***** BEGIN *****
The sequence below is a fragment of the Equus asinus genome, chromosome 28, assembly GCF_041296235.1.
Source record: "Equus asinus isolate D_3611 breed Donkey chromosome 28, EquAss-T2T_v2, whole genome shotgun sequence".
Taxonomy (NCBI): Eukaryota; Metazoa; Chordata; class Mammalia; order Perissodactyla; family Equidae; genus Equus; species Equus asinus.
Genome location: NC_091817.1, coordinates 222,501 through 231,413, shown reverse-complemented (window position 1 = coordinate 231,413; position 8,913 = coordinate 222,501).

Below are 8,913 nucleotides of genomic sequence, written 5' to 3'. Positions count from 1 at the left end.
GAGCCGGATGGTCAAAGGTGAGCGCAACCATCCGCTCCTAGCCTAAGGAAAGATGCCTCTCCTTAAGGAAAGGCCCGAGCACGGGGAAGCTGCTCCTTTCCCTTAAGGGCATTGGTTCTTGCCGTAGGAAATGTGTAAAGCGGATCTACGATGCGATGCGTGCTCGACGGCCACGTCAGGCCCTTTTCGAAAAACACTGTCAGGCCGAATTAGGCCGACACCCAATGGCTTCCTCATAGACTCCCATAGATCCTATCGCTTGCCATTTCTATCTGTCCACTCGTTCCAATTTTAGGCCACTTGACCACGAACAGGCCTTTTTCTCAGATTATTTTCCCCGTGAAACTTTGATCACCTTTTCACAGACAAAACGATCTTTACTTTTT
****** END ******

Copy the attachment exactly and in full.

The sequence below is a fragment of the Equus asinus genome, chromosome 28, assembly GCF_041296235.1.
Source record: "Equus asinus isolate D_3611 breed Donkey chromosome 28, EquAss-T2T_v2, whole genome shotgun sequence".
Taxonomy (NCBI): Eukaryota; Metazoa; Chordata; class Mammalia; order Perissodactyla; family Equidae; genus Equus; species Equus asinus.
Genome location: NC_091817.1, coordinates 222,501 through 231,413, shown reverse-complemented (window position 1 = coordinate 231,413; position 8,913 = coordinate 222,501).

Below are 8,913 nucleotides of genomic sequence, written 5' to 3'. Positions count from 1 at the left end.
GAGCCGGATGGTCAAAGGTGAGCGCAACCATCCGCTCCTAGCCTAAGGAAAGATGCCTCTCCTTAAGGAAAGGCCCGAGCACGGGGAAGCTGCTCCTTTCCCTTAAGGGCATTGGTTCTTGCCGTAGGAAATGTGTAAAGCGGATCTACGATGCGATGCGTGCTCGACGGCCACGTCAGGCCCTTTTCGAAAAACACTGTCAGGCCGAATTAGGCCGACACCCAATGGCTTCCTCATAGACTCCCATAGATCCTATCGCTTGCCATTTCTATCTGTCCACTCGTTCCAATTTTAGGCCACTTGACCACGAACAGGCCTTTTTCTCAGATTATTTTCCCCGTGAAACTTTGATCACCTTTTCACAGACAAAACGATCTTTACTTTTT